Effects of Ultraviolet Radiation (UVR) and Other Environmental Stressors on the Development of Intertital Mollusc Embryos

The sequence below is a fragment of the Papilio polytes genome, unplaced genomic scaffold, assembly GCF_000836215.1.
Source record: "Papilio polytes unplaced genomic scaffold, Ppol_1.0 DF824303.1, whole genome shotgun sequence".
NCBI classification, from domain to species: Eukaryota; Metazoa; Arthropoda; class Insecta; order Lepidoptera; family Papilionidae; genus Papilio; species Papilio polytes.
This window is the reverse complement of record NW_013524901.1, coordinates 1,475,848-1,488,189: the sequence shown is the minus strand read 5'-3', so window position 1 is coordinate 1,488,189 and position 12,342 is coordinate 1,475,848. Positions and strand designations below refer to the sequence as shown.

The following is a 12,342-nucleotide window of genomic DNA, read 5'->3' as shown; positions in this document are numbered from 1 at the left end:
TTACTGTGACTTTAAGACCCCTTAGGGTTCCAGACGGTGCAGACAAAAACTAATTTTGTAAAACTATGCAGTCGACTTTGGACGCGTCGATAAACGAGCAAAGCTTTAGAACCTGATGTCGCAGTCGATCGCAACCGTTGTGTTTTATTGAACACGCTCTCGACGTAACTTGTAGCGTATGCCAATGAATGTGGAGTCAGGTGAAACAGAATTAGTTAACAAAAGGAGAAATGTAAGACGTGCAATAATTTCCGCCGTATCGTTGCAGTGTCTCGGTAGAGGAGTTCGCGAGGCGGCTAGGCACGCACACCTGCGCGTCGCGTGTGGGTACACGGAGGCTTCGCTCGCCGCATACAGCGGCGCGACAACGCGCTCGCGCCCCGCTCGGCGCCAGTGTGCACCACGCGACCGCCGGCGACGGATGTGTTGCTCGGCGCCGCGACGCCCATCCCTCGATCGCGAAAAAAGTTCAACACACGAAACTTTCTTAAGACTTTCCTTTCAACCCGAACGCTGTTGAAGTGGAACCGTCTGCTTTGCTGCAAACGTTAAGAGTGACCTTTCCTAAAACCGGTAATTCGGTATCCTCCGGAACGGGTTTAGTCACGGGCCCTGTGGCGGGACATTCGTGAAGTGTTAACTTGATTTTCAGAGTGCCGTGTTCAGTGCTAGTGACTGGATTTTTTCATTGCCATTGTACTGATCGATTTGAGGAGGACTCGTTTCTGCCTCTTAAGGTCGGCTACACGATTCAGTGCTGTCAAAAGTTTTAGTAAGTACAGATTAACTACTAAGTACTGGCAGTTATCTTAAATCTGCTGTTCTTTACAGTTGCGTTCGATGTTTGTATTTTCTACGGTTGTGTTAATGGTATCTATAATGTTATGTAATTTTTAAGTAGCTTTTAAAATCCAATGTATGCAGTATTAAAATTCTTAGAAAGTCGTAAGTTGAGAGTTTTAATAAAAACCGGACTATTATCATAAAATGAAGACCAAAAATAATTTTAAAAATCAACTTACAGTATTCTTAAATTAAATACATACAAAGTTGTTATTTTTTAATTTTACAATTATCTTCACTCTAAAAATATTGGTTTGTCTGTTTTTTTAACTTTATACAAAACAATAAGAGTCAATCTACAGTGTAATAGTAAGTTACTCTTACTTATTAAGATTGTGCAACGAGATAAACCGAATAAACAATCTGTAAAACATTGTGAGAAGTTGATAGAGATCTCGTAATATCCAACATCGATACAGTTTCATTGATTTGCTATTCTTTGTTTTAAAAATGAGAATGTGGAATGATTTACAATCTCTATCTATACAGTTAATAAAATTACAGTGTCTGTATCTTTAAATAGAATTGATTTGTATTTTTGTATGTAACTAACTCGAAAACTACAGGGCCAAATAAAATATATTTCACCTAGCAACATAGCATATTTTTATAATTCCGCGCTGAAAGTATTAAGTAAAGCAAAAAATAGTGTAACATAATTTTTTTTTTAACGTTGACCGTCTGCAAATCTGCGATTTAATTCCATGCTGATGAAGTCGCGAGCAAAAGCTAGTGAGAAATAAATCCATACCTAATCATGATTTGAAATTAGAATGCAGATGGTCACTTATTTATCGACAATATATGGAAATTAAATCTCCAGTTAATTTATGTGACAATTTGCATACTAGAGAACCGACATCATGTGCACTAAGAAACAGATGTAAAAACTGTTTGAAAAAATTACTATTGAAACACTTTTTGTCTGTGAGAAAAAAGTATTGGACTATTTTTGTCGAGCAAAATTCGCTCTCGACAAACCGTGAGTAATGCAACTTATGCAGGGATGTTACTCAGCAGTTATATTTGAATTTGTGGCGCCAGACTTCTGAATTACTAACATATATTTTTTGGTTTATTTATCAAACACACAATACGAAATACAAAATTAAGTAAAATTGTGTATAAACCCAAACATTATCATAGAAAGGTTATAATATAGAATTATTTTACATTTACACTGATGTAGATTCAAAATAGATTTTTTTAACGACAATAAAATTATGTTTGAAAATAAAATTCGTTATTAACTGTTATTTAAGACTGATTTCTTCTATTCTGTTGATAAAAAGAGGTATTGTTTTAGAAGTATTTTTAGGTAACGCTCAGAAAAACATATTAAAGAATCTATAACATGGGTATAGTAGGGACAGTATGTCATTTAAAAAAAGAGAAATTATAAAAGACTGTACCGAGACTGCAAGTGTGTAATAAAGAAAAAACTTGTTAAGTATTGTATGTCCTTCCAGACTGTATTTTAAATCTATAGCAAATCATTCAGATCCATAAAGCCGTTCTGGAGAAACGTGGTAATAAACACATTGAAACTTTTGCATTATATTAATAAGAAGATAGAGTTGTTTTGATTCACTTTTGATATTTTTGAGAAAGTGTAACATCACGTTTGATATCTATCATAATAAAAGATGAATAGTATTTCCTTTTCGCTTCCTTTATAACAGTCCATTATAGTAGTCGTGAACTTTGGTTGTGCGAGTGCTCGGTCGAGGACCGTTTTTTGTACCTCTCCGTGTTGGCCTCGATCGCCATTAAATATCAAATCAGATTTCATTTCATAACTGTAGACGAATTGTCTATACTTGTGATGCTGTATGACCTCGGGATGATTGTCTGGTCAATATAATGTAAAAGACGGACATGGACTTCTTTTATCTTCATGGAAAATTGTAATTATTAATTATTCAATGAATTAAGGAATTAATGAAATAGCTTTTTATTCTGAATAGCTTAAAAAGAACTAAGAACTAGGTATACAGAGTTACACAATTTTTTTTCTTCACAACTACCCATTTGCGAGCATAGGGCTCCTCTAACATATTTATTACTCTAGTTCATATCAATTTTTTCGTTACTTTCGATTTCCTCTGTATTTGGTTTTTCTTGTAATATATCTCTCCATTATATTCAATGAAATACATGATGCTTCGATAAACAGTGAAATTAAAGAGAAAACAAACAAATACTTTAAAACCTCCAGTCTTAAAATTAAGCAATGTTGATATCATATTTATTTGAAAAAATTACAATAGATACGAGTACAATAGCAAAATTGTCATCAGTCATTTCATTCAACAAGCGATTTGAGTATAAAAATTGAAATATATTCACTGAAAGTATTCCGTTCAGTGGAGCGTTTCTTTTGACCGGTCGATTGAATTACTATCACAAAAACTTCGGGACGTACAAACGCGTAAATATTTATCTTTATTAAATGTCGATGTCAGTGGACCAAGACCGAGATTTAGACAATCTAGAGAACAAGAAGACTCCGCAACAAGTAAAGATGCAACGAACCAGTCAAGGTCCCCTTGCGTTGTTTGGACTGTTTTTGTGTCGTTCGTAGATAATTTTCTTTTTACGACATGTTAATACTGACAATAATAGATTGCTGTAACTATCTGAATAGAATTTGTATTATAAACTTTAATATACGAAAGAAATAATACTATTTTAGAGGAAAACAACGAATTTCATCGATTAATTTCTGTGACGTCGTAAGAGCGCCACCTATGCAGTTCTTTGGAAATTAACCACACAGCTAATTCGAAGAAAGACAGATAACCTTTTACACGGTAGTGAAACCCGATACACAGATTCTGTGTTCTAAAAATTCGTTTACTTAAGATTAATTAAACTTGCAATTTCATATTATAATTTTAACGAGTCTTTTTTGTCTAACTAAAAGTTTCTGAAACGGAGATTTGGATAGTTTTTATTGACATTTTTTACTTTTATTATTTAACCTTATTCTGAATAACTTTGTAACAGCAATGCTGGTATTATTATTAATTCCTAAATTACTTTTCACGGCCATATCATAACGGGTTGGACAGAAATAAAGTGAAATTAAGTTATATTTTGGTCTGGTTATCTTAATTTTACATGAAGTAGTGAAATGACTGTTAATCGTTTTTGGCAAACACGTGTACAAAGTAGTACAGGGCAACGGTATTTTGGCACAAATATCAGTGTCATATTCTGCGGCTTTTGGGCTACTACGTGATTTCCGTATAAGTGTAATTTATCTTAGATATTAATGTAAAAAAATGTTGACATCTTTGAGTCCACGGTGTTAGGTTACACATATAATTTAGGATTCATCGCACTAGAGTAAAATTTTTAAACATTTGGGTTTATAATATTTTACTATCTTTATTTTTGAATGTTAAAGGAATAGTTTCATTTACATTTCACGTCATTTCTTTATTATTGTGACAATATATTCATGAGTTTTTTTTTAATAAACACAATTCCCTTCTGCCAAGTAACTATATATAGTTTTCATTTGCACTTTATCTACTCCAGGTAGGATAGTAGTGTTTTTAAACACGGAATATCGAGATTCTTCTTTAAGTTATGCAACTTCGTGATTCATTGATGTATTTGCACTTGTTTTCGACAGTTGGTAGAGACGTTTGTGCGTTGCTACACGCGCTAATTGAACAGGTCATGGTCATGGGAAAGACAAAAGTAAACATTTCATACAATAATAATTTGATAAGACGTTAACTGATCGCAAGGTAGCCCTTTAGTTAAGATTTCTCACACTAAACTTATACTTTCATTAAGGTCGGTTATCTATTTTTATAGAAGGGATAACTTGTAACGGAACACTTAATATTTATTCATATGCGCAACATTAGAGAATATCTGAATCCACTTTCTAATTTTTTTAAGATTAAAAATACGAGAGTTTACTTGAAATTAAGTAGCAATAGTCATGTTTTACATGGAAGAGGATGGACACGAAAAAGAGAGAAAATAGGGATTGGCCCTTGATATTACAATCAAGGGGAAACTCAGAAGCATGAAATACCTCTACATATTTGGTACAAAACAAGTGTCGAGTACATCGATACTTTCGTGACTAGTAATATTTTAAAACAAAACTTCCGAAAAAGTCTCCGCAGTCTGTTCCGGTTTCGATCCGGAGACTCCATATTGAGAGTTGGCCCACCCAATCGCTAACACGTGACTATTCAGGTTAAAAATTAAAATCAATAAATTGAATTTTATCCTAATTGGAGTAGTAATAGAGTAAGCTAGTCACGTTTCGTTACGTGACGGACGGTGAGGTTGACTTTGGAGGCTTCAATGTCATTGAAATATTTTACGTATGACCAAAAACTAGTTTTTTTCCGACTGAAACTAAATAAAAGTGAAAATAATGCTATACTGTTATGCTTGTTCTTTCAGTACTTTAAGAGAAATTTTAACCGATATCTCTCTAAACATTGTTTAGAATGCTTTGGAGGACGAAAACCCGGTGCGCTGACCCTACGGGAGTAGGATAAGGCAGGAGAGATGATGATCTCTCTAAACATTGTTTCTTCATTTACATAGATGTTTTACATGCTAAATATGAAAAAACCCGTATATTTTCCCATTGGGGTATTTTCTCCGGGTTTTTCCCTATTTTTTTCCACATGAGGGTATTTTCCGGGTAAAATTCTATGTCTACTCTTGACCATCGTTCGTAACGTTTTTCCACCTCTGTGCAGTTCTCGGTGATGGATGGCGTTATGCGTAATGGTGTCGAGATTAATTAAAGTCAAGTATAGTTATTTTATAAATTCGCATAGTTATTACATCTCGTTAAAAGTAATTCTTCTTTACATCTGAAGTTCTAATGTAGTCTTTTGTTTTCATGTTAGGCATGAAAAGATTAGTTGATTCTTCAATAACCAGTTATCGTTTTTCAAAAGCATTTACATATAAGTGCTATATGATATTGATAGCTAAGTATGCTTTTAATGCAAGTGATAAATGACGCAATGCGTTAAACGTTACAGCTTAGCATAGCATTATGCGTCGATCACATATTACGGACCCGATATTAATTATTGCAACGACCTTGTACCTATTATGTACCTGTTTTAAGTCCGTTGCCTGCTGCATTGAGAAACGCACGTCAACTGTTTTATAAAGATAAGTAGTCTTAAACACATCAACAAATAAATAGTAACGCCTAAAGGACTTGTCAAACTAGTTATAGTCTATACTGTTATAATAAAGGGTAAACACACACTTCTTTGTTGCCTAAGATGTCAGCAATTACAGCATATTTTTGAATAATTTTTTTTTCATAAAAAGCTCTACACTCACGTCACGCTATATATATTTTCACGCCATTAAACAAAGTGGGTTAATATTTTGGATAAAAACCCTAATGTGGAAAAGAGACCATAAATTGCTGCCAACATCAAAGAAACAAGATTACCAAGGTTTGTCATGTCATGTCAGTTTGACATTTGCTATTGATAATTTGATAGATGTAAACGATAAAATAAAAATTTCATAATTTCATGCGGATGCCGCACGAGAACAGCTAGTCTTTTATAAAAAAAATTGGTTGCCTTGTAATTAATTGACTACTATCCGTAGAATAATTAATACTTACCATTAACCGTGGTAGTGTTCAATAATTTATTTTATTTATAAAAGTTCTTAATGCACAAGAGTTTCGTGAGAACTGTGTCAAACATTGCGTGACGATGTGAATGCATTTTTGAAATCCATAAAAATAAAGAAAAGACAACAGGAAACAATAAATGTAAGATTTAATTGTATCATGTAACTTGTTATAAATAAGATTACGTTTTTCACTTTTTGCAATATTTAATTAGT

Ozone depletion is a humaninduced global phenomenon that allows increased ultraviolet radiation (UVR) to the Earth's surface. Although UVR is known to be harmful, relatively little is known about how increased UVR impacts natural ecosystems. Ecosystems in New Zealand are particularly at risk, because ozone depletion is much greater here, with levels of biologically harmful UVR up to two times greater than in northern latitudes. In the intertidal environment, potentially negative abiotic stressors are associated with low tide; and organisms inhabiting this environment are particularly vulnerable to UVR. Furthermore, embryos and larvae deposited in this habitat are especially susceptible to these stressors. The aim of this study is to identify the effect of UVR and other environmental stressors on the development of mollusc embryos in New Zealand. Surveys of microhabitats in which egg mass deposition occurs, and what effect this site of deposition has on the survivorship of embryos, revealed that encapsulated embryos of the two common pulmonate limpets Benhamina obliquata and Siphonaria australis are highly vulnerable to the environmental stressors associated with different microhabitats. In particular, egg masses deposited in the sun for both species suffered high mortality. Although, B. obliquata is more susceptible to UVR damage than is S. australis, B. obliquata predominantly deposits egg masses in dry shaded microhabitats while S. australis deposits the majority of its offspring in sunny tidal pools, which surprisingly equated to highest embryonic mortality. Results of manipulative experiments reflected those found in the surveys: egg masses exposed to full spectrum light incurred the greatest embryonic mortality; additionally environmental stressors (e.g. tidal pool conditions and desiccation) synergistically enhanced this mortality. UVR in North America is significantly lower compared to New Zealand; this allowed a unique opportunity to use identical methods to examine the responses of ecologically similar, related species (bubble shell snails in the genus Haminoea), from two regions where UVR naturally differs. Results from surveys and manipulative experiments revealed that the New Zealand species Haminoea zelandiae suffered high embryonic mortality under full spectrum light and this mortality was enhanced by periods of desiccation. The North American species Haminoea vesicula also suffered significant mortality during periods of desiccation, but there were no signs of UVR damage. These results appear to be driven by speciesspecific vulnerability to these stressors and not to ambient UVR intensity in the regions at the time of study. Relative concentrations of the chemical sunscreen compounds, mycosporinelike amino acids (MAAs), varied depending on several factors, but the biggest differences were among species. Analyses revealed that B. obliquata had the highest concentration of MAAs despite suffering high embryonic mortality when exposed to direct sunlight. MAA concentrations in S. australis were intermediate, with H. zelandiae having the lowest concentrations of all three species. MAA concentration for B. obliquata was dependent on stage of development and initial sun exposure at egg mass deposition site, suggesting interactions between MAAs, environmental conditions and embryonic development that need to be further explored. MAA concentrations were higher in S.australis egg masses deposited in spring compared to those deposited in early autumn, which may be driven by a shift in diet or nutrient levels. MAA concentrations did not appear to be correlated with ambient levels of UVR or embryonic survival in S.australis. However, MAA concentrations were related to UV irradiance in both Haminoea species with higher MAA concentrations observed in egg masses initially deposited in the sun compared to those found in the shade. Combined these results suggest: (1) increased UVR due to ozone depletion together with increases in temperatures due to climate change are likely to have strong impacts on the early life stages of these species, unless behavioural and physiological adaptations occur; (2) New Zealand species may be at particularly high risk from UVR damage compared to those from the Northern hemisphere; (3) the role of MAAs as photo-protection in these mollusc species is likely to be species specific, with a variety of abiotic and biotic factors influencing their uptake and sequestration. These experiments in part demonstrate how New Zealand's mollusc species are responding to humaninduced changes in UVR levels.